Head shadow enhancement with low-frequency beamforming improves sound localization and speech perception for simulated bimodal listeners

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Abstract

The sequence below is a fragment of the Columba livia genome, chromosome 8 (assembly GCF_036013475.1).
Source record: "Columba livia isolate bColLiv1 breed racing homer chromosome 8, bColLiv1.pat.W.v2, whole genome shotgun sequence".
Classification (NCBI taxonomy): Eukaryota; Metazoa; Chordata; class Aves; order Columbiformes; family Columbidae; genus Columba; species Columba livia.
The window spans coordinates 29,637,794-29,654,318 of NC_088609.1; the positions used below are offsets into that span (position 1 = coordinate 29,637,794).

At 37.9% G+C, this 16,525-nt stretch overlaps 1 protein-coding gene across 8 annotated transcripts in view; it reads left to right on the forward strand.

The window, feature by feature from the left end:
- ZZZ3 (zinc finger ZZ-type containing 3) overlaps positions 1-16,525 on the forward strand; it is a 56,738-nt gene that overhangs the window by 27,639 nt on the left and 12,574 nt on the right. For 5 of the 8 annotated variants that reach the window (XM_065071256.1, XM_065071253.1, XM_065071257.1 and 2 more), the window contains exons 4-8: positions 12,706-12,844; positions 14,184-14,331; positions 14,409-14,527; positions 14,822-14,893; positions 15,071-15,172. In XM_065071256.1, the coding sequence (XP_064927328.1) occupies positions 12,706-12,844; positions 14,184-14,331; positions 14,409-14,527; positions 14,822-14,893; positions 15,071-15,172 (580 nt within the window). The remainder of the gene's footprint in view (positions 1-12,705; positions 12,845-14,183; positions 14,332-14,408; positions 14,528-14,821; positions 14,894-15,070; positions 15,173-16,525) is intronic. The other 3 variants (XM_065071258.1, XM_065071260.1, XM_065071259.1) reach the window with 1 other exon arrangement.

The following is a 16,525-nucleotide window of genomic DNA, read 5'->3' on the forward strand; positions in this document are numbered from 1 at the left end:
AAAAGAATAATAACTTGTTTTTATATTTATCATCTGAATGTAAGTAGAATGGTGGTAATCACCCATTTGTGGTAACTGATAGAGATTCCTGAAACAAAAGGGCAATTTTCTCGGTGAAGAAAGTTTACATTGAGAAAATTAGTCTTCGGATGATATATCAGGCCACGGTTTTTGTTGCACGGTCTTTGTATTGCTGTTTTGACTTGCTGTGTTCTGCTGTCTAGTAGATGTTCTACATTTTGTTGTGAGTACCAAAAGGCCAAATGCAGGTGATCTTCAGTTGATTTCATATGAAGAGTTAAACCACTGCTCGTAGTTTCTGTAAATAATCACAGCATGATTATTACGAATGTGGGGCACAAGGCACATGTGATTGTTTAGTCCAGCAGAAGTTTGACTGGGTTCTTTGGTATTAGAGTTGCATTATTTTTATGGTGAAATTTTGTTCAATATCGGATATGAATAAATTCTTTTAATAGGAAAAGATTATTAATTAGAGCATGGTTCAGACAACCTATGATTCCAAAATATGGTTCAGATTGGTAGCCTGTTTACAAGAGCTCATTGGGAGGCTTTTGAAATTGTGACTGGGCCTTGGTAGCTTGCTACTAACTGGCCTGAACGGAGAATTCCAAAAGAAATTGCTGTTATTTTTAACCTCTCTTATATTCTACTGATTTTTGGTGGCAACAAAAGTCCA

Many hearing-impaired listeners struggle to localize sounds due to poor availability of binaural cues. Listeners with a cochlear implant and a contralateral hearing aid – so-called bimodal listeners – are amongst the worst performers, as both interaural time and level differences are poorly transmitted. We present a new method to enhance head shadow in the low frequencies. Head shadow enhancement is achieved with a fixed beamformer with contralateral attenuation in each ear. The method results in interaural level differences which vary monotonically with angle. It also improves low-frequency signal-to-noise ratios in conditions with spatially separated speech and noise. We validated the method in two experiments with acoustic simulations of bimodal listening. In the localization experiment, performance improved from Symbol to Symbol root-mean-square error compared with standard omni-directional microphones. In the speech-in-noise experiment, speech was presented from the frontal direction. Speech reception thresholds improved by 15.7 dB SNR when the noise was presented from the cochlear implant side, improved by 7.6 dB SNR when the noise was presented from the hearing aid side, and was not affected when noise was presented from all directions. Apart from bimodal listeners, the method might also be promising for bilateral cochlear implant or hearing aid users. Its low computational complexity makes the method suitable for application in current clinical devices.

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